FAQ
Hi!

After countless tries for configuring postgres logmanagement without
success, i hope the community can help me solving the following problem:

I would like to have postgres write logfiles, which must not exceed a
specific size all together. After the files have reached the desired
size, it would be nice that the files will

a) be overwritten or
b) rotate and are overwritten after reaching the limit of file numbers.

I am sorry to say that log_filename = 'g_pgsql.log%a' is not an
option because the logfiles can increase rapidly within a few minutes.

This is the current configuration:

#-----------------------------------------------------------------------
----
# ERROR REPORTING AND LOGGING
#-----------------------------------------------------------------------
----

# - Where to Log -

#log_destination = 'stderr' # Valid values are combinations of
# stderr, syslog and eventlog,
# depending on platform.

# This is used when logging to stderr:
redirect_stderr = on # Enable capturing of stderr into log
# files
# (change requires restart)

# These are only used if redirect_stderr is on:
log_directory = '/Library/Application\ Support/Test/
PostgreSQL_logs/' # Directory where log files are written
# Can be absolute or relative to PGDATA
log_filename = 'g_pgsql.log' # Log file name pattern.
# Can include strftime() escapes
log_truncate_on_rotation = on # If on, any existing log file of the same
# name as the new log file will be
# truncated rather than appended to. But
# such truncation only occurs on
# time-driven rotation, not on restarts
# or size-driven rotation. Default is
# off, meaning append to existing files
# in all cases.
#log_rotation_age = 0 # Automatic rotation of logfiles will
# happen after that time. 0 to
# disable.
log_rotation_size = 1MB # Automatic rotation of logfiles will
# happen after that much log
# output. 0 to disable.

# These are relevant when logging to syslog:
#syslog_facility = 'LOCAL0'
#syslog_ident = 'postgres'


The generated logfile-names:

g_pgsql.log.1173887776
g_pgsql.log.1173974605
g_pgsql.log.1174028625



Best Regards,


Peter

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  • Shane Ambler at Mar 20, 2007 at 1:35 pm

    Peter Elmers wrote:
    Hi!

    After countless tries for configuring postgres logmanagement without
    success, i hope the community can help me solving the following problem:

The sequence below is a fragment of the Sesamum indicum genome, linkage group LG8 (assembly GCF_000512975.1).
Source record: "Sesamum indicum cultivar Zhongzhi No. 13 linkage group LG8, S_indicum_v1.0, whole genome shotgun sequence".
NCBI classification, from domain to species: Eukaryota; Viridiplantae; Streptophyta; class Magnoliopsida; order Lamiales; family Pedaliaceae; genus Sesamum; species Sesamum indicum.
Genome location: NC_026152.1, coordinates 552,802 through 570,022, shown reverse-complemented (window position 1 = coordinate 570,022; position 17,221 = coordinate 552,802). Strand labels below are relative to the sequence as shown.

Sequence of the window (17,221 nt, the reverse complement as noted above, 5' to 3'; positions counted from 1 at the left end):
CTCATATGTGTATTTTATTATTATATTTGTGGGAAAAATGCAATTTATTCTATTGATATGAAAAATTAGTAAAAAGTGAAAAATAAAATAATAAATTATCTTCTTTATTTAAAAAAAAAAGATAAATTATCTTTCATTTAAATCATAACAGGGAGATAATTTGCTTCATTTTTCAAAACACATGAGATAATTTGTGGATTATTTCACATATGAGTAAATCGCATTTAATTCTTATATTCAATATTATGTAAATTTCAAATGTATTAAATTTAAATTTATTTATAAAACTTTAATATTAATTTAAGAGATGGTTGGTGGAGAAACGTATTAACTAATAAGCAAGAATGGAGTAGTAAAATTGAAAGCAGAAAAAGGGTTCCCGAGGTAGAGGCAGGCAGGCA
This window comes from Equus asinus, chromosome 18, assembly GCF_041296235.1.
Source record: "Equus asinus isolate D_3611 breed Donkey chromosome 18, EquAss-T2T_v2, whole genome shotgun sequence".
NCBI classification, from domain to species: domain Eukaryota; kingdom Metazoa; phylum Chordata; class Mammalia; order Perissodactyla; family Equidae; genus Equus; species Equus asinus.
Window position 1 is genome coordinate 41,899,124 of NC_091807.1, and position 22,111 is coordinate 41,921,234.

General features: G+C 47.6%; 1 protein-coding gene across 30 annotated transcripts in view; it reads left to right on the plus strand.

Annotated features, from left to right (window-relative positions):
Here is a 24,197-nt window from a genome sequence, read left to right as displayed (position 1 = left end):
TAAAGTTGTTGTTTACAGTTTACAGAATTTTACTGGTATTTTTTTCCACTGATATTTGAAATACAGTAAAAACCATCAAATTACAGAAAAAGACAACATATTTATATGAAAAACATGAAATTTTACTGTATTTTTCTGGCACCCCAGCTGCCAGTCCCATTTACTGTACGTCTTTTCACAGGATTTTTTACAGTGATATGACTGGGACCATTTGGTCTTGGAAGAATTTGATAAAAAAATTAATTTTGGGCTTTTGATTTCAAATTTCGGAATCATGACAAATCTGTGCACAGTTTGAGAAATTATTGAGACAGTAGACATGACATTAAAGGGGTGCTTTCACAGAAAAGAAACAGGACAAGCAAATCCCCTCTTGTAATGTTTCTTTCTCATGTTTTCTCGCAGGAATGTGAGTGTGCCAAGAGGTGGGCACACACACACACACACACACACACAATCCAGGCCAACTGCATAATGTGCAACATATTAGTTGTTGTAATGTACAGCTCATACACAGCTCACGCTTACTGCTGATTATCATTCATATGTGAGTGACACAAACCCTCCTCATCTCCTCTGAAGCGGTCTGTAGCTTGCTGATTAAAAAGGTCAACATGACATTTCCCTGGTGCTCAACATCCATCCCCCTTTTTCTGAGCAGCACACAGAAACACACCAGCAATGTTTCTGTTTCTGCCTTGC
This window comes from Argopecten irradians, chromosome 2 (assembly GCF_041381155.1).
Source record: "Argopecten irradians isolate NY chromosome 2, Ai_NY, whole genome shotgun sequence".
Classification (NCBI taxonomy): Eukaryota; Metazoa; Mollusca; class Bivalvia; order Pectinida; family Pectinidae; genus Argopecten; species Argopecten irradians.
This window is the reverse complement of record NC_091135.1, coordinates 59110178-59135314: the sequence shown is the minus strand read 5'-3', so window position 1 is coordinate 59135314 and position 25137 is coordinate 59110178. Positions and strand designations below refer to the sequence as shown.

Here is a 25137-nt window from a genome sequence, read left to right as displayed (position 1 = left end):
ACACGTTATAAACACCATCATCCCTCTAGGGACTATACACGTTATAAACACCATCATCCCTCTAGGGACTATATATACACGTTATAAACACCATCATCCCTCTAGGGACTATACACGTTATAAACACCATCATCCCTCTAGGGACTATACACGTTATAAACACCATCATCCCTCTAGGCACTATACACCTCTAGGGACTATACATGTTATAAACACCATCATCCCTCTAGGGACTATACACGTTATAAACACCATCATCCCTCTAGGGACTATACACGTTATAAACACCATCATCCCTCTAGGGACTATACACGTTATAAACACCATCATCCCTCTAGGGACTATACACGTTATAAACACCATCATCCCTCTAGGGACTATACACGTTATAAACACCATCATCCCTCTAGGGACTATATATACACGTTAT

I would like to have postgres write logfiles, which must not exceed a
    specific size all together. After the files have reached the desired
    size, it would be nice that the files will

    a) be overwritten or
    b) rotate and are overwritten after reaching the limit of file numbers.
    Pretty sure there is no such option within postgresql.
    The log settings are to simply provide a maximum file size for each log
    to make them easier to manage when you want to look at recent activity,
    not to remove old log files which is more of a sysadmin task.

    I would suggest you look at something like the steps you can find in
    /etc/daily and adjust to your log names. The steps that exist there can
    point you to ways of finding files greater than a certain age (the find
    using the atime option near the start) and rotating to have a certain
    number of log files as shown near the end for rotating the system.log
    which also compresses the old log files. If you have postgresql changing
    log files by size (log_rotation_size = 1MB) then the number of files in
    the log dir will give you the rough total size or you may want to use du
    to get the disk space used by the log dir.

    The common way to handle this would be create a shell script (or perl if
    that is your preference) with the steps you want and then have cron run
    them on a regular basis. I have used Cronnix for a few years now which
    can make that step easier.
    http://h5197.serverkompetenz.net:9080/abstracture_public/projects-en/cronnix/

    If you are new to using the terminal then I suggest you use the
    available man pages to find the options that meet your needs for the
    steps you want. If you have the Apple dev tools installed with docs then
    you can also find them in xcode's help (find man page...) also Apple has
    a shell scripting tutorial which you can find -
    /Developer/ADC Reference
    Library/documentation/OpenSource/Conceptual/ShellScripting/index.html
    or online at -
    http://developer.apple.com/documentation/OpenSource/Conceptual/ShellScripting/index.html



    --

    Shane Ambler
    pgSQL@Sheeky.Biz

    Get Sheeky @ http://Sheeky.Biz

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postedMar 20, '07 at 9:19a
activeMar 20, '07 at 1:35p
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